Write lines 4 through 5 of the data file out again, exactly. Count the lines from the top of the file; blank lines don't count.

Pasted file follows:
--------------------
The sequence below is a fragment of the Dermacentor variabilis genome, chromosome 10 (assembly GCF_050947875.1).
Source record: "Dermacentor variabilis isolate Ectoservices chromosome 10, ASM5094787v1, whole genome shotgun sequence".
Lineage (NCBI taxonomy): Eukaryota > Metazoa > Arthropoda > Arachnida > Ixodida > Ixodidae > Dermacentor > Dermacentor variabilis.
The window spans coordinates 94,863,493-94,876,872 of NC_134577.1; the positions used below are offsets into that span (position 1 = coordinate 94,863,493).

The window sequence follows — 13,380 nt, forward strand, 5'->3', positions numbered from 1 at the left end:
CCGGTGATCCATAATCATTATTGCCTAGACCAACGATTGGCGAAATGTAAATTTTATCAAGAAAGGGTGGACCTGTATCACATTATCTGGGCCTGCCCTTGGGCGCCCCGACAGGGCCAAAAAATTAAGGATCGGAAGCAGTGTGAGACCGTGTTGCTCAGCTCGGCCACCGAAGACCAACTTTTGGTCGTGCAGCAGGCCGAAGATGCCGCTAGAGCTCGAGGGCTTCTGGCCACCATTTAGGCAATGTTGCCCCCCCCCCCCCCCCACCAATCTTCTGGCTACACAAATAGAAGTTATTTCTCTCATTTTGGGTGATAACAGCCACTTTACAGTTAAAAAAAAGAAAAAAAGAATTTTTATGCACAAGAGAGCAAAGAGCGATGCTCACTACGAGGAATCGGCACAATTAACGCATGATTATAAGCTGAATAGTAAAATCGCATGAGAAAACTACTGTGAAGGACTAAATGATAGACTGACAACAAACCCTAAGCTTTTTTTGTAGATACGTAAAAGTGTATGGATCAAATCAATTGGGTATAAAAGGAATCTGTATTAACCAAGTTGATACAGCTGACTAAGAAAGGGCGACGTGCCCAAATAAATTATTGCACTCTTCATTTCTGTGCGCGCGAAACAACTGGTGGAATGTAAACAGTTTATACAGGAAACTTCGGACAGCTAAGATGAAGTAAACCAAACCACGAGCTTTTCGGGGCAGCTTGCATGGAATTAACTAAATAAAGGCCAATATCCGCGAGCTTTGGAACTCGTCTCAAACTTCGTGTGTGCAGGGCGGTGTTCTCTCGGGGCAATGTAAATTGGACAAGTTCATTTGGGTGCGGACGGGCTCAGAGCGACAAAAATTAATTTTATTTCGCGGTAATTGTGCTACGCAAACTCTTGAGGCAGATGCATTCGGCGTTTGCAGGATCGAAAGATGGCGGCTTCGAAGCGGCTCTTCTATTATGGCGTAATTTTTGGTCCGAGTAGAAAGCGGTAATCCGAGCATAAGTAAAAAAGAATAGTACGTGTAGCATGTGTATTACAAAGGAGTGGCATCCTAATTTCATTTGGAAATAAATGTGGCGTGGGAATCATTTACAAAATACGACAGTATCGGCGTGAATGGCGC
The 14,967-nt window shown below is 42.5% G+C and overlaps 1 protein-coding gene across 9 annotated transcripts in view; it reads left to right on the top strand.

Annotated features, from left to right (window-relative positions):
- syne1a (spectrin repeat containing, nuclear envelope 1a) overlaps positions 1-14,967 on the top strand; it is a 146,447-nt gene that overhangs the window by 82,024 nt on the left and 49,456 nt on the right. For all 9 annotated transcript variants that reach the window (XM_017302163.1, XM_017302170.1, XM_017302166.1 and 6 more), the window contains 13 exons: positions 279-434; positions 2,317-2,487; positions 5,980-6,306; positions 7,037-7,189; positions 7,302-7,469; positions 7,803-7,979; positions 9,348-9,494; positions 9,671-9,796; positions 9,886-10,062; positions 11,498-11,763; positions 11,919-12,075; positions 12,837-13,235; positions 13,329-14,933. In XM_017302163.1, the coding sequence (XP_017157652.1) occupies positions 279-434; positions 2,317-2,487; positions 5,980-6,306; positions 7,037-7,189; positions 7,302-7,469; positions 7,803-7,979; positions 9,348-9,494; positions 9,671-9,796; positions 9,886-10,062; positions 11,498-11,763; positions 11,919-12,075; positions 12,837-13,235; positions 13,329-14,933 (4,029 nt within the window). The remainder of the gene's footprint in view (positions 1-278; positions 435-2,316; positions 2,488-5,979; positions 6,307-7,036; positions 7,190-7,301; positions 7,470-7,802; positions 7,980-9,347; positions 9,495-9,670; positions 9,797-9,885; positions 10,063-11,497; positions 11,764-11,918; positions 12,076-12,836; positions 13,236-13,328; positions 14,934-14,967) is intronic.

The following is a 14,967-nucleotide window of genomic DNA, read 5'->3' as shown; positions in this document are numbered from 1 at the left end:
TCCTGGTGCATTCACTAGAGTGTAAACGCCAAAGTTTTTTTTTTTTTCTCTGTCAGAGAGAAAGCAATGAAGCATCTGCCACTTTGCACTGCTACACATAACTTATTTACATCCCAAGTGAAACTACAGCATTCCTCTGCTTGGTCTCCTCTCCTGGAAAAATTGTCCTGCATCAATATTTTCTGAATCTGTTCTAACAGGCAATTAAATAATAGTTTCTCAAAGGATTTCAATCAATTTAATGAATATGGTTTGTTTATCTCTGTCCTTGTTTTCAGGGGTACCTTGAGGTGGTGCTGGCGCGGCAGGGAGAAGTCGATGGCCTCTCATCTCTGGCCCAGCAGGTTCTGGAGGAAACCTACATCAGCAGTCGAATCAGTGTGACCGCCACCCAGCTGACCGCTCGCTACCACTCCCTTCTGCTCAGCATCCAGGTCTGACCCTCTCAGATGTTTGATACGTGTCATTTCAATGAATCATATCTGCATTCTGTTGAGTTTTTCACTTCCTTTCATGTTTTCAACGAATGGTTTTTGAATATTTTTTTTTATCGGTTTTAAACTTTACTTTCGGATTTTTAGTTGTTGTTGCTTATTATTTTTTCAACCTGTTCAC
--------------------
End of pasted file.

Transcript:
The window spans coordinates 94,863,493-94,876,872 of NC_134577.1; the positions used below are offsets into that span (position 1 = coordinate 94,863,493).

The window sequence follows — 13,380 nt, forward strand, 5'->3', positions numbered from 1 at the left end: